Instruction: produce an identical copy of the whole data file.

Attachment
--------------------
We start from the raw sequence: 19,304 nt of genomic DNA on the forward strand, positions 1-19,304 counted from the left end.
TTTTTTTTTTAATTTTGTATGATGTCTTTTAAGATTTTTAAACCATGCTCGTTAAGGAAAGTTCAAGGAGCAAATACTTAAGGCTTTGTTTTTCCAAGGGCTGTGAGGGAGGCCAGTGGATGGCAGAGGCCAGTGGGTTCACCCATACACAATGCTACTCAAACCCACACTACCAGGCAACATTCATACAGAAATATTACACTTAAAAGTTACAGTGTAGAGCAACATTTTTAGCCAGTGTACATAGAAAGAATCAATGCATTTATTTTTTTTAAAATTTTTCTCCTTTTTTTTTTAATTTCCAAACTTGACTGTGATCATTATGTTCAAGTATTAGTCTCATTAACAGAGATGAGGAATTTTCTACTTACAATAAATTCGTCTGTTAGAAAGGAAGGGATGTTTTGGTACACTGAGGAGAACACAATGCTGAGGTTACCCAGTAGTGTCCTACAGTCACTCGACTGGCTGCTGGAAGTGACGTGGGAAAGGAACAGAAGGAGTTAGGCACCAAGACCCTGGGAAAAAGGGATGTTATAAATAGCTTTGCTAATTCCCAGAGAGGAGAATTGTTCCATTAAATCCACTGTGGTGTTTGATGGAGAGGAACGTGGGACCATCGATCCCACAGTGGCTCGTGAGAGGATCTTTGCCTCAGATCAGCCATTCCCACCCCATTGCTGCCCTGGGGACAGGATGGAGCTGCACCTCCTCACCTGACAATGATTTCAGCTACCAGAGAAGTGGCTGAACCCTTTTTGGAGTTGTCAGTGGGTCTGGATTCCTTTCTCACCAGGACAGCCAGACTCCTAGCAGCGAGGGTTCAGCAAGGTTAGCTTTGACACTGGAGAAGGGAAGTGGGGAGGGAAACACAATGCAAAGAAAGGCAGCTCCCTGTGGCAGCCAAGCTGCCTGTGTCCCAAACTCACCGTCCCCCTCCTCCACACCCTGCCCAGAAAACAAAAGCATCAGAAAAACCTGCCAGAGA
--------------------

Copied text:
We start from the raw sequence: 19,304 nt of genomic DNA on the forward strand, positions 1-19,304 counted from the left end.
TTTTTTTTTTAATTTTGTATGATGTCTTTTAAGATTTTTAAACCATGCTCGTTAAGGAAAGTTCAAGGAGCAAATACTTAAGGCTTTGTTTTTCCAAGGGCTGTGAGGGAGGCCAGTGGATGGCAGAGGCCAGTGGGTTCACCCATACACAATGCTACTCAAACCCACACTACCAGGCAACATTCATACAGAAATATTACACTTAAAAGTTACAGTGTAGAGCAACATTTTTAGCCAGTGTACATAGAAAGAATCAATGCATTTATTTTTTTTAAAATTTTTCTCCTTTTTTTTTTAATTTCCAAACTTGACTGTGATCATTATGTTCAAGTATTAGTCTCATTAACAGAGATGAGGAATTTTCTACTTACAATAAATTCGTCTGTTAGAAAGGAAGGGATGTTTTGGTACACTGAGGAGAACACAATGCTGAGGTTACCCAGTAGTGTCCTACAGTCACTCGACTGGCTGCTGGAAGTGACGTGGGAAAGGAACAGAAGGAGTTAGGCACCAAGACCCTGGGAAAAAGGGATGTTATAAATAGCTTTGCTAATTCCCAGAGAGGAGAATTGTTCCATTAAATCCACTGTGGTGTTTGATGGAGAGGAACGTGGGACCATCGATCCCACAGTGGCTCGTGAGAGGATCTTTGCCTCAGATCAGCCATTCCCACCCCATTGCTGCCCTGGGGACAGGATGGAGCTGCACCTCCTCACCTGACAATGATTTCAGCTACCAGAGAAGTGGCTGAACCCTTTTTGGAGTTGTCAGTGGGTCTGGATTCCTTTCTCACCAGGACAGCCAGACTCCTAGCAGCGAGGGTTCAGCAAGGTTAGCTTTGACACTGGAGAAGGGAAGTGGGGAGGGAAACACAATGCAAAGAAAGGCAGCTCCCTGTGGCAGCCAAGCTGCCTGTGTCCCAAACTCACCGTCCCCCTCCTCCACACCCTGCCCAGAAAACAAAAGCATCAGAAAAACCTGCCAGAGA